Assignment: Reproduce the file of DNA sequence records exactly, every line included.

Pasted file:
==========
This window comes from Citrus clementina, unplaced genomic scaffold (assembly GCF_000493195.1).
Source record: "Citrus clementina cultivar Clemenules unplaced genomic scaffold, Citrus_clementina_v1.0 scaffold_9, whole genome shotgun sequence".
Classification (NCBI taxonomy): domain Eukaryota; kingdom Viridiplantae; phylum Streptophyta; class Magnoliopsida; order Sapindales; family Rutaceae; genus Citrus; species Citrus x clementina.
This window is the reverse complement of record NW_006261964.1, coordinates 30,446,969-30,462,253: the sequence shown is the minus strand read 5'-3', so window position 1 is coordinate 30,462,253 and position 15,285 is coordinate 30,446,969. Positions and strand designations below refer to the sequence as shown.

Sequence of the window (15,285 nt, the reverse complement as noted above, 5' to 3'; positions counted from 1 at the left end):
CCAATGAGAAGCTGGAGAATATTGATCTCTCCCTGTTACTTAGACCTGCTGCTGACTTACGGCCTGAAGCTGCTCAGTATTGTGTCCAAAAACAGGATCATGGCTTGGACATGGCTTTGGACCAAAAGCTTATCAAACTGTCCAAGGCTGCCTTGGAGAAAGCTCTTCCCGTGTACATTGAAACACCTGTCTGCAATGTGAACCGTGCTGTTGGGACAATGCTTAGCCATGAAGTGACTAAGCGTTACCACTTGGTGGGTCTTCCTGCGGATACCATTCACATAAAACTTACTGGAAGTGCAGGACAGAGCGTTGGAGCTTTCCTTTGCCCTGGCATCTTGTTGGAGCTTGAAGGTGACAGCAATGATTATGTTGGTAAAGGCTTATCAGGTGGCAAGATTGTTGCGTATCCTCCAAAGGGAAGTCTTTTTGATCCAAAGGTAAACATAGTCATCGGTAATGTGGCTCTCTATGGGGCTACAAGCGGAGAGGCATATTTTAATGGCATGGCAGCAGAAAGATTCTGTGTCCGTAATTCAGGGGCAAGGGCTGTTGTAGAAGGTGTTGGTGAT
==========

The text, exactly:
This window comes from Citrus clementina, unplaced genomic scaffold (assembly GCF_000493195.1).
Source record: "Citrus clementina cultivar Clemenules unplaced genomic scaffold, Citrus_clementina_v1.0 scaffold_9, whole genome shotgun sequence".
Classification (NCBI taxonomy): domain Eukaryota; kingdom Viridiplantae; phylum Streptophyta; class Magnoliopsida; order Sapindales; family Rutaceae; genus Citrus; species Citrus x clementina.
This window is the reverse complement of record NW_006261964.1, coordinates 30,446,969-30,462,253: the sequence shown is the minus strand read 5'-3', so window position 1 is coordinate 30,462,253 and position 15,285 is coordinate 30,446,969. Positions and strand designations below refer to the sequence as shown.

Sequence of the window (15,285 nt, the reverse complement as noted above, 5' to 3'; positions counted from 1 at the left end):
CCAATGAGAAGCTGGAGAATATTGATCTCTCCCTGTTACTTAGACCTGCTGCTGACTTACGGCCTGAAGCTGCTCAGTATTGTGTCCAAAAACAGGATCATGGCTTGGACATGGCTTTGGACCAAAAGCTTATCAAACTGTCCAAGGCTGCCTTGGAGAAAGCTCTTCCCGTGTACATTGAAACACCTGTCTGCAATGTGAACCGTGCTGTTGGGACAATGCTTAGCCATGAAGTGACTAAGCGTTACCACTTGGTGGGTCTTCCTGCGGATACCATTCACATAAAACTTACTGGAAGTGCAGGACAGAGCGTTGGAGCTTTCCTTTGCCCTGGCATCTTGTTGGAGCTTGAAGGTGACAGCAATGATTATGTTGGTAAAGGCTTATCAGGTGGCAAGATTGTTGCGTATCCTCCAAAGGGAAGTCTTTTTGATCCAAAGGTAAACATAGTCATCGGTAATGTGGCTCTCTATGGGGCTACAAGCGGAGAGGCATATTTTAATGGCATGGCAGCAGAAAGATTCTGTGTCCGTAATTCAGGGGCAAGGGCTGTTGTAGAAGGTGTTGGTGAT